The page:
The Aisle Seat - Movie Reviews by Mike McGranaghan
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THE AISLE SEAT - by Mike McGranaghan


All Good Things
Ryan Gosling and Kirsten Dunst star in the based-on-a-true-story crime thriller All Good Things.

All Good Things is a great example of a movie that should have been more than it is. The first fiction feature directed by Andrew Jarecki (Capturing the Friedmans), it is loosely based on the life of Robert Durst, the son of a New York real estate mogul whose wife disappeared under mysterious circumstances. Durst was also strongly suspected in the deaths of two other acquaintances, although he was acquitted of those particular crimes. It's a gripping story, helmed by a filmmaker whose previous work suggests an understanding of dysfunctional behavior, and starring two extremely capable actors. Hard to believe, then, that it left me cold.

Ryan Gosling plays the lead character, renamed David Marks here. David has long been groomed to have a big role in the real estate business run by his father, Sanford Marks (Frank Langella), but he isn't exactly a "people person." Dealing with others seems to make him passive-aggressive and moody. When he meets and falls for Katie (Kirsten Dunst), he decides to shuck real estate for a more bohemian lifestyle; together, they open a health food store whose name gives the film its title. This doesn't sit well with the elder Marks, who lures David back into the fold. Meanwhile, Katie enrolls in medical school and begins to find her passion. Seemingly unable to accept that she's content and he's not, David exhibits some disturbing, abusive behavior that progressively gets worse. Then, one day, Katie vanishes, never to be seen again.

Nearly 20 years later, the case is re-opened. Correctly assuming that he will be fingered, David flees, seeking help from an old family friend (Lily Rabe) and a neighbor (Philip Baker Hall) in the run-down apartment building he moves into. For a time, he even disguises himself as a woman to avoid being found. Framing all of this are scenes of David being interrogated on the witness stand.

The problem with All Good Things isn't the acting. Gosling is excellent as the erratic David Marks, showing us a man who can seem boringly normal at times, dangerously unpredictable at others. There are points in the film when Gosling abandons vanity and just goes for it. One is a scene in which David gets primal scream therapy, and the others are the ones where he (badly) tries to pass as a woman. These bits could be silly, yet Gosling really captures the mental instability that underlies them. He is matched by Kirsten Dunst, who has a less showy role yet still creates a vivid character. Her Katie tries to excuse David's abusiveness away, but as she gains career confidence, it becomes apparent that she doesn't need to put up with him anymore. She finds the strength to let him know this too. Both actors are terrific, turning in some of the most accomplished work of their careers.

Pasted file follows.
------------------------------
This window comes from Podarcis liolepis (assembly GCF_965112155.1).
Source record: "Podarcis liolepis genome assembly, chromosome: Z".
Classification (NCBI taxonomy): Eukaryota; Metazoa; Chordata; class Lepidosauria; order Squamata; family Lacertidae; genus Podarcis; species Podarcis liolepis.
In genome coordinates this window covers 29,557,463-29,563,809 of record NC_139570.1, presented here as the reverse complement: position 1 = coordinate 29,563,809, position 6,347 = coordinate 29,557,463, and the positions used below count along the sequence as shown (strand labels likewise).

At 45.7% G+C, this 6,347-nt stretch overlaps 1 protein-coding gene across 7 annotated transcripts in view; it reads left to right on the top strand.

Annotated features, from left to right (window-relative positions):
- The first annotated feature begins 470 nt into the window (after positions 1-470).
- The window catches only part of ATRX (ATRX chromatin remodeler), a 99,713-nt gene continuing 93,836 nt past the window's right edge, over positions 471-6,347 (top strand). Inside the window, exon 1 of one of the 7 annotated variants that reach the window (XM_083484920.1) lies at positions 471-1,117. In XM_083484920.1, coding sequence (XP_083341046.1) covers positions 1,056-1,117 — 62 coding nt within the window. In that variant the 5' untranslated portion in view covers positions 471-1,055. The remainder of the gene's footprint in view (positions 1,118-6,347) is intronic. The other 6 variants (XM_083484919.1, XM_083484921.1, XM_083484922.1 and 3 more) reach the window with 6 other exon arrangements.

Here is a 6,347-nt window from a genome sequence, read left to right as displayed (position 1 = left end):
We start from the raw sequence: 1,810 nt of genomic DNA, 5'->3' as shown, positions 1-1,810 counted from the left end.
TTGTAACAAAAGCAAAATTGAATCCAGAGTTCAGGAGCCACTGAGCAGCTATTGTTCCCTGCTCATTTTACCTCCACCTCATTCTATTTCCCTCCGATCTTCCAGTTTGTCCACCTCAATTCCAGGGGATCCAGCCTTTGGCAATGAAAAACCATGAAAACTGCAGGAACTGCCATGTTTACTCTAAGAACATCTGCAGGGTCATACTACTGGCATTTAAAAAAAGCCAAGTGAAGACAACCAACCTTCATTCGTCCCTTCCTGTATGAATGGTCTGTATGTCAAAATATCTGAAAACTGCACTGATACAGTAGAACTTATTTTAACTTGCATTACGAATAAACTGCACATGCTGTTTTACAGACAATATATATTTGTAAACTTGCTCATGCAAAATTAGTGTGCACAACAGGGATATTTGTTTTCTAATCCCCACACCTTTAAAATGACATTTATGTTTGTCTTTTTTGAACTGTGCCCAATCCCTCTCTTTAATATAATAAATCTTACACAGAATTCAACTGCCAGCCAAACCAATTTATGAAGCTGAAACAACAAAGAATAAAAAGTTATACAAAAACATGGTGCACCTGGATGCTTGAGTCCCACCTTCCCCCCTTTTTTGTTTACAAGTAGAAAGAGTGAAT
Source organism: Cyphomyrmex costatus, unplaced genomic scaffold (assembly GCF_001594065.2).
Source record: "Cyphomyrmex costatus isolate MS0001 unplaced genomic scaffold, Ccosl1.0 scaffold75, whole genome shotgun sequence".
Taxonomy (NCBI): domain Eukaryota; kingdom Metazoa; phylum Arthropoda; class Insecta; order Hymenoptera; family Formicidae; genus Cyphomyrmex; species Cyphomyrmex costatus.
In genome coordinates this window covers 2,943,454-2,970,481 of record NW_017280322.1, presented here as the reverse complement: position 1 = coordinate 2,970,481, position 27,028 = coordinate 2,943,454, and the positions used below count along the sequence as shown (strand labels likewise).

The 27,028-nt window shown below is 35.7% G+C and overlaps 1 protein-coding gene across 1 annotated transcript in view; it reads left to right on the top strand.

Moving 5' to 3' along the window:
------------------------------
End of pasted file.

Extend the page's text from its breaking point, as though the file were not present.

So what is the problem? To my mind, there are two - one small, the other a bit bigger. The small one is that the third act requires Gosling to be in old-age makeup. This would be okay, except that he shares a lot of screen time with Phillip Baker Hall, who really is older, and looks it. These scenes, which are supposed to have a fair amount of tension, are marred by the fact that we are obviously looking at one real older person and one fake older person. The makeup, good as it is, doesn't feel convincing when put next to the real deal.

That's not make-or-break though. The more substantial problem is that All Good Things doesn't make David Marks' transition clear enough. He goes from being a quiet, quirky guy to a potential killer with virtually a flip of the switch. I don't think the film dramatizes his psychology very successfully, leaving us unsure of whether David has those dangerous qualities all along or whether he has some sort of psychotic break. The things it does try to explain are rather standard (Overbearing father? Check.). Because his transition isn't depicted with enough clarity, there were times when I actually felt confused by the plot because I didn't understand the character's motivations.

When all is said and done, the performances offer much to admire, while the story fails to provide the chilling intensity it so clearly wants to generate. All Good Things is in theaters, but also available on demand. Fans of Gosling and/or Dunst may want to see it simply to see the stars doing fine, challenging work. It's safe to say, though, that they're the best part of a movie that is oddly unsatisfying.

( out of four)

All Good Things is rated R for drug use, violence, language and some sexuality. The running time is 1 hour and 41 minutes.